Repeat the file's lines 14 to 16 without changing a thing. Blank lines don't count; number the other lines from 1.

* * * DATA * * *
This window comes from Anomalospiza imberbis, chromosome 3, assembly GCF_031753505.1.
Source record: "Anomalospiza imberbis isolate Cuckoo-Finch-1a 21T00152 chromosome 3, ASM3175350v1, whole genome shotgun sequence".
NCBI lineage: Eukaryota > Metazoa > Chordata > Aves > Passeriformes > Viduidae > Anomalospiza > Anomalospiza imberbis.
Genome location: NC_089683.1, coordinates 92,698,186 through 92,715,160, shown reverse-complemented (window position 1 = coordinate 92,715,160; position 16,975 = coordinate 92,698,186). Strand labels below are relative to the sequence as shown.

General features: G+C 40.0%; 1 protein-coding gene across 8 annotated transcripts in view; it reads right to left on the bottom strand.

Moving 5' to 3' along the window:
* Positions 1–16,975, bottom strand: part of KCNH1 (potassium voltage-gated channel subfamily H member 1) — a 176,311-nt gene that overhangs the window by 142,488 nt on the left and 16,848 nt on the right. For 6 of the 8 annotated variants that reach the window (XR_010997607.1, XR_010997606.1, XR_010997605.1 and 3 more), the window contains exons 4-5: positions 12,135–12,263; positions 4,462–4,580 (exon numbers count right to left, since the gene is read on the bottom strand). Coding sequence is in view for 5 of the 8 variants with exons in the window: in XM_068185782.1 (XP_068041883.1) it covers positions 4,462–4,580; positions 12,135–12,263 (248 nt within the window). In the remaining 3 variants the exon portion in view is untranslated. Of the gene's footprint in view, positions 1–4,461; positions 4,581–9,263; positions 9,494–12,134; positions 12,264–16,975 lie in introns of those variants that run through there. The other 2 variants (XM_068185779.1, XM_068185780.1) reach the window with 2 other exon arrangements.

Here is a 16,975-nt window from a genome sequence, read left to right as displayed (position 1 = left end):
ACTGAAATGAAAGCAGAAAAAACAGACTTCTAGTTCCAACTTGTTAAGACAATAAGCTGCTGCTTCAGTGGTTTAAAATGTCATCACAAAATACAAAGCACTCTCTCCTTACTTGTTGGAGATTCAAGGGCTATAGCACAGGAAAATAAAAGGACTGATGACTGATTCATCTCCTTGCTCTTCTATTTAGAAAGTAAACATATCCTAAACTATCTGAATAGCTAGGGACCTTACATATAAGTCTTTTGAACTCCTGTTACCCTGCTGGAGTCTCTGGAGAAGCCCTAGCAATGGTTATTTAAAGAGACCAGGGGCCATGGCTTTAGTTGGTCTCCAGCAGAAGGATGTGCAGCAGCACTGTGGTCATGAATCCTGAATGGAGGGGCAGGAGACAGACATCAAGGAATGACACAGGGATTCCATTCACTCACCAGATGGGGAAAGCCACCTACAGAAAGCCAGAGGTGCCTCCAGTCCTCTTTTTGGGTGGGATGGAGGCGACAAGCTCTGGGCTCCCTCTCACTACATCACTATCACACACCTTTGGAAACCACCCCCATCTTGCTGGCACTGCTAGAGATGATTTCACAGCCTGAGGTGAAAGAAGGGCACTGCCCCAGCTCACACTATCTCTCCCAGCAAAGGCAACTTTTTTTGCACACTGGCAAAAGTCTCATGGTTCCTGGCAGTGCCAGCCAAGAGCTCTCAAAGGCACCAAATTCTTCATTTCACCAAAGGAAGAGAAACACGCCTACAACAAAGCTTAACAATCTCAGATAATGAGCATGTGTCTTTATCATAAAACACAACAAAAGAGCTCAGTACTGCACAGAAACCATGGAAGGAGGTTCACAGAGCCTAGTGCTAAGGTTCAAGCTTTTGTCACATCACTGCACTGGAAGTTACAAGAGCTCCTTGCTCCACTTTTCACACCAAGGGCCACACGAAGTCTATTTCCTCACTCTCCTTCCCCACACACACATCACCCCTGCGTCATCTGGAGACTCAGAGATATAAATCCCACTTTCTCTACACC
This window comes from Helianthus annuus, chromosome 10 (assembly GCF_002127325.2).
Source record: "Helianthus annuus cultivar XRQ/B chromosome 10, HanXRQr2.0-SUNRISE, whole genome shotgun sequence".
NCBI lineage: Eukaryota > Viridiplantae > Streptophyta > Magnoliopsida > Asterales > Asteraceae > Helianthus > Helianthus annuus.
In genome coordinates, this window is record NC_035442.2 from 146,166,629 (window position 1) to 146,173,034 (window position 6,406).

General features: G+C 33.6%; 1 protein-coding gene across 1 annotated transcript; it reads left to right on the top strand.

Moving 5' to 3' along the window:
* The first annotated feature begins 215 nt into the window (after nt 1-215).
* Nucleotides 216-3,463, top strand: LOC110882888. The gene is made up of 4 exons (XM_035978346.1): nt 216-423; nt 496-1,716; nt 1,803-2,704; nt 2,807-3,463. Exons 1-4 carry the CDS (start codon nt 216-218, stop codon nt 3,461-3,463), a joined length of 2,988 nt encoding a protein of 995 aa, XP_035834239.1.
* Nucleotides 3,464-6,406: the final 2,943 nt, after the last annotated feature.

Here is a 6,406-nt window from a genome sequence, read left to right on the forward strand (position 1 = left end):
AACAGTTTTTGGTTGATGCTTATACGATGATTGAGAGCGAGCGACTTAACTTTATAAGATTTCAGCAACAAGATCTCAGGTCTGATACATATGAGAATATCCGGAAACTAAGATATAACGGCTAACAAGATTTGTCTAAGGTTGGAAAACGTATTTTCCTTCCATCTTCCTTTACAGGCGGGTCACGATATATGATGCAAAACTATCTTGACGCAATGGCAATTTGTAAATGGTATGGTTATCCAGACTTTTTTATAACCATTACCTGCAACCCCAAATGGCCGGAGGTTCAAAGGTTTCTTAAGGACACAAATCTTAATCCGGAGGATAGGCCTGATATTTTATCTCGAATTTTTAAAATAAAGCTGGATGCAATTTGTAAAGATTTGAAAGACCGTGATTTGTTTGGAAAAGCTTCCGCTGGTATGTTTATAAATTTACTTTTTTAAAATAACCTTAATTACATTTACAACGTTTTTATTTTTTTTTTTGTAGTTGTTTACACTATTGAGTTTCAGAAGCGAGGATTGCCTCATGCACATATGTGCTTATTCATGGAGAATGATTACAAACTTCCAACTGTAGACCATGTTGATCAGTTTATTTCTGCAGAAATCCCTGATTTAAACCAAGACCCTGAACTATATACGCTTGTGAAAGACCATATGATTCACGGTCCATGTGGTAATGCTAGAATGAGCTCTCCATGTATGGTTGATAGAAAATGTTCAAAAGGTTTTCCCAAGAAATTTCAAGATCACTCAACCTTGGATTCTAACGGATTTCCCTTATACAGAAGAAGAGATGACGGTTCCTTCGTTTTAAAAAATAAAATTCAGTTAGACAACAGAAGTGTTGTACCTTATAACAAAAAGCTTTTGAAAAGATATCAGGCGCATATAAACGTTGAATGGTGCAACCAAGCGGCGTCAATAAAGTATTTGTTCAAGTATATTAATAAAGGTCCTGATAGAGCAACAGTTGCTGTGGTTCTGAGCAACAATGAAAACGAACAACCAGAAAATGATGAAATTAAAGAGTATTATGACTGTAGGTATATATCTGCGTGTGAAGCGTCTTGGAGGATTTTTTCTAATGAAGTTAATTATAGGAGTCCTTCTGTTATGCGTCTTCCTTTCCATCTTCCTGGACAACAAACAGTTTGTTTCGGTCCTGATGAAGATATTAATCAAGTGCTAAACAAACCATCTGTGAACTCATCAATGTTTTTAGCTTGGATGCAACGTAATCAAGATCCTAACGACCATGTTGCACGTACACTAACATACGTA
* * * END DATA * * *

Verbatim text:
General features: G+C 33.6%; 1 protein-coding gene across 1 annotated transcript; it reads left to right on the top strand.

Moving 5' to 3' along the window:
* The first annotated feature begins 215 nt into the window (after nt 1-215).